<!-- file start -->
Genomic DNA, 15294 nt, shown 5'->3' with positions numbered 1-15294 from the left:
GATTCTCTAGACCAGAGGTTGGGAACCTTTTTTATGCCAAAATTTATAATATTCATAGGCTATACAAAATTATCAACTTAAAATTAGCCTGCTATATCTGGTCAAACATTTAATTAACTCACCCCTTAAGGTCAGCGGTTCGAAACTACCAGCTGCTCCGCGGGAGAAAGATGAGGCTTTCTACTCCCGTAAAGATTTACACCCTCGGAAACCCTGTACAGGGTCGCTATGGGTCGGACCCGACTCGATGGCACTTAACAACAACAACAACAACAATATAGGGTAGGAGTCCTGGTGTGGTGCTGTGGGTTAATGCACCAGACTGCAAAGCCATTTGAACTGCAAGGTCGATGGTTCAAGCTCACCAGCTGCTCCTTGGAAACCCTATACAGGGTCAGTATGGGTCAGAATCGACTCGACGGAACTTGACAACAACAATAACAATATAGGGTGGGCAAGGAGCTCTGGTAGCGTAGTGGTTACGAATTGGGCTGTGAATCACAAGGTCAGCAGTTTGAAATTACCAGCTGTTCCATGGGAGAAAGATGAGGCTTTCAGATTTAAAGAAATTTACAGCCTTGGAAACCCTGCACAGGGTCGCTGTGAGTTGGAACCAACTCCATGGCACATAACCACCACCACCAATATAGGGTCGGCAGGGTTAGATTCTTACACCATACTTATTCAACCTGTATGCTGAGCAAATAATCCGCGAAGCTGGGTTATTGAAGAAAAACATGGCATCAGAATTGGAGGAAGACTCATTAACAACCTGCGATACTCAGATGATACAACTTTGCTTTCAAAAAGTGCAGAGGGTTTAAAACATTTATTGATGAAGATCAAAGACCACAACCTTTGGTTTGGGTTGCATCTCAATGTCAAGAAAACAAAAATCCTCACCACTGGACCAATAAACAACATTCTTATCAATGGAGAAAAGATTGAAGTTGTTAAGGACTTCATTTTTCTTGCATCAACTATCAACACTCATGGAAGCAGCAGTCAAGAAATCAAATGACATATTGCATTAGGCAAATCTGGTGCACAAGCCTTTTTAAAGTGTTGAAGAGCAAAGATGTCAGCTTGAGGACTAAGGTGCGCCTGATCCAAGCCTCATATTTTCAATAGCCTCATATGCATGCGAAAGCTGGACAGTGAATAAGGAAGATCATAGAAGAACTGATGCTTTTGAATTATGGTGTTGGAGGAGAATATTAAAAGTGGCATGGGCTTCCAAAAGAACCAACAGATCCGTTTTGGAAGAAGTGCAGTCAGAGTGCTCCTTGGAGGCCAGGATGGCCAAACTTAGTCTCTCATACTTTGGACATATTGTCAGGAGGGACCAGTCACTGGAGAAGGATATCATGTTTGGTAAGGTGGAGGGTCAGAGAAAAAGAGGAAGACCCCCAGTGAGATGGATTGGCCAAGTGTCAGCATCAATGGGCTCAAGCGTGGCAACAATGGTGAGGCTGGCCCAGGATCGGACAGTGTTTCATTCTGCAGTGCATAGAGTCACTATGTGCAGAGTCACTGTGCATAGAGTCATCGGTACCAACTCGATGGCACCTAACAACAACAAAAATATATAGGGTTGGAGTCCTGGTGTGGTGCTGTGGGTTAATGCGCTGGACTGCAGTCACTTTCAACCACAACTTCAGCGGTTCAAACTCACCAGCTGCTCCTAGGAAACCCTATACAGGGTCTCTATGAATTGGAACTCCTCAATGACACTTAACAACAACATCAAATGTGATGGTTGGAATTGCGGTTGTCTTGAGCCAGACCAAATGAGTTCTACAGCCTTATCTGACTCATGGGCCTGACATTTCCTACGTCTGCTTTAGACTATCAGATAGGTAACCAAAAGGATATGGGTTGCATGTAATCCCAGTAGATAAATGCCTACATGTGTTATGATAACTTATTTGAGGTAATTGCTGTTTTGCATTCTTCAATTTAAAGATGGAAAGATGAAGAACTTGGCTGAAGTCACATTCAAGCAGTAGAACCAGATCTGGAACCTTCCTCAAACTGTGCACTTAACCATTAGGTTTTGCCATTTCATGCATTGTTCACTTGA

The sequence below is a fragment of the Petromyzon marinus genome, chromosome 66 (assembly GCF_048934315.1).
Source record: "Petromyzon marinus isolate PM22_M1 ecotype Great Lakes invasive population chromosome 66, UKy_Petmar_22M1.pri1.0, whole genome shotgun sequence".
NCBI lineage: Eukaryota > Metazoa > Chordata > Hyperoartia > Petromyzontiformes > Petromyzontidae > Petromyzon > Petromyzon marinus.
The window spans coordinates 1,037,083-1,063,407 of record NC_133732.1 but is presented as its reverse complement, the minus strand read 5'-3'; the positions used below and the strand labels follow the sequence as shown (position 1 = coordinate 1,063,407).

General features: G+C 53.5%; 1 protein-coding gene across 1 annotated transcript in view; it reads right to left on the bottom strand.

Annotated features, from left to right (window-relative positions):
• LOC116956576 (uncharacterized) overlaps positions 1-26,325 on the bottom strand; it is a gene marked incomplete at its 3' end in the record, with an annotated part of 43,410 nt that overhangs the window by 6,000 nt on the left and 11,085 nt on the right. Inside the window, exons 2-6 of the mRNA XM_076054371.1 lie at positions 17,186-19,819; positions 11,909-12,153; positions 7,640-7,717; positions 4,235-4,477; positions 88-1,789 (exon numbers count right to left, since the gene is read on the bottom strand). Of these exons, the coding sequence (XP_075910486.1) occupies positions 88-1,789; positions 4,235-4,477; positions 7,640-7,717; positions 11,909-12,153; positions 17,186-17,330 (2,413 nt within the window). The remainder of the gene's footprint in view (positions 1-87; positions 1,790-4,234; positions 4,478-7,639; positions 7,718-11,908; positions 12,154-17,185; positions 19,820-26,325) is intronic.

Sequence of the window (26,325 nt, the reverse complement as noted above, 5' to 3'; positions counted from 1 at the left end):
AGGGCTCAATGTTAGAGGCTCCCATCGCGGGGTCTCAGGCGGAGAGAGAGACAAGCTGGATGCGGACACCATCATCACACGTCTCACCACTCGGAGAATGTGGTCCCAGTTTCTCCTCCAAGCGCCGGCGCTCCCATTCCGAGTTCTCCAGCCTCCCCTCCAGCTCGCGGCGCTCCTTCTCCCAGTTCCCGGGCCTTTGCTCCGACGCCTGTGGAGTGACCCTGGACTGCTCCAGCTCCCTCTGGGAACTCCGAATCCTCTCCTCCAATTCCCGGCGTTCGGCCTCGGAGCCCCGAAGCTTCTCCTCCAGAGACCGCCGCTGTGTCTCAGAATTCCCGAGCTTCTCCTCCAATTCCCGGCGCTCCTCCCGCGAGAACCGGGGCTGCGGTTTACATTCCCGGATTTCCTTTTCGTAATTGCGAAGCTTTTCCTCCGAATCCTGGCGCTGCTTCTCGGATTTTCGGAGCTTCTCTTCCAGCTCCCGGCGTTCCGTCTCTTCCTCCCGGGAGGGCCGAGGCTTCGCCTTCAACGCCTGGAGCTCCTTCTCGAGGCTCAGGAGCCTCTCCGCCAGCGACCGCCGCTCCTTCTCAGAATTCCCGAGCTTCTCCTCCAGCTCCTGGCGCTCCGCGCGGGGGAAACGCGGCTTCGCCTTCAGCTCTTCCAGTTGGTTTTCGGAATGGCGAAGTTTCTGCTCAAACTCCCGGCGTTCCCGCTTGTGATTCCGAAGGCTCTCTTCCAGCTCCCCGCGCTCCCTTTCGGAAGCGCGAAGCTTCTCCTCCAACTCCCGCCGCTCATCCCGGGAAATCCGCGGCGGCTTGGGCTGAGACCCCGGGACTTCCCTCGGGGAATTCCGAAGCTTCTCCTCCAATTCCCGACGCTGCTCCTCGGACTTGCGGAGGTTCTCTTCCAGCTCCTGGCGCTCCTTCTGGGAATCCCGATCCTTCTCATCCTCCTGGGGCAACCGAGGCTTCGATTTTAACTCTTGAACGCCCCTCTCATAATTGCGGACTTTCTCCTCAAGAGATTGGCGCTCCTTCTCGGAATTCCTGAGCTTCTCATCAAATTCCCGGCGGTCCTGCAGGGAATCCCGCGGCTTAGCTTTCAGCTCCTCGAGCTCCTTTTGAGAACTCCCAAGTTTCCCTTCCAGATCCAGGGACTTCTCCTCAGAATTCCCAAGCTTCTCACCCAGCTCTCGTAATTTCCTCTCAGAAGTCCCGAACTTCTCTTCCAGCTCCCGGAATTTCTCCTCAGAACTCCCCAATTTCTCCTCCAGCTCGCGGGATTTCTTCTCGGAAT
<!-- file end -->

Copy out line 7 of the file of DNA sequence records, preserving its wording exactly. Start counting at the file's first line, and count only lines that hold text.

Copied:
General features: G+C 53.5%; 1 protein-coding gene across 1 annotated transcript in view; it reads right to left on the bottom strand.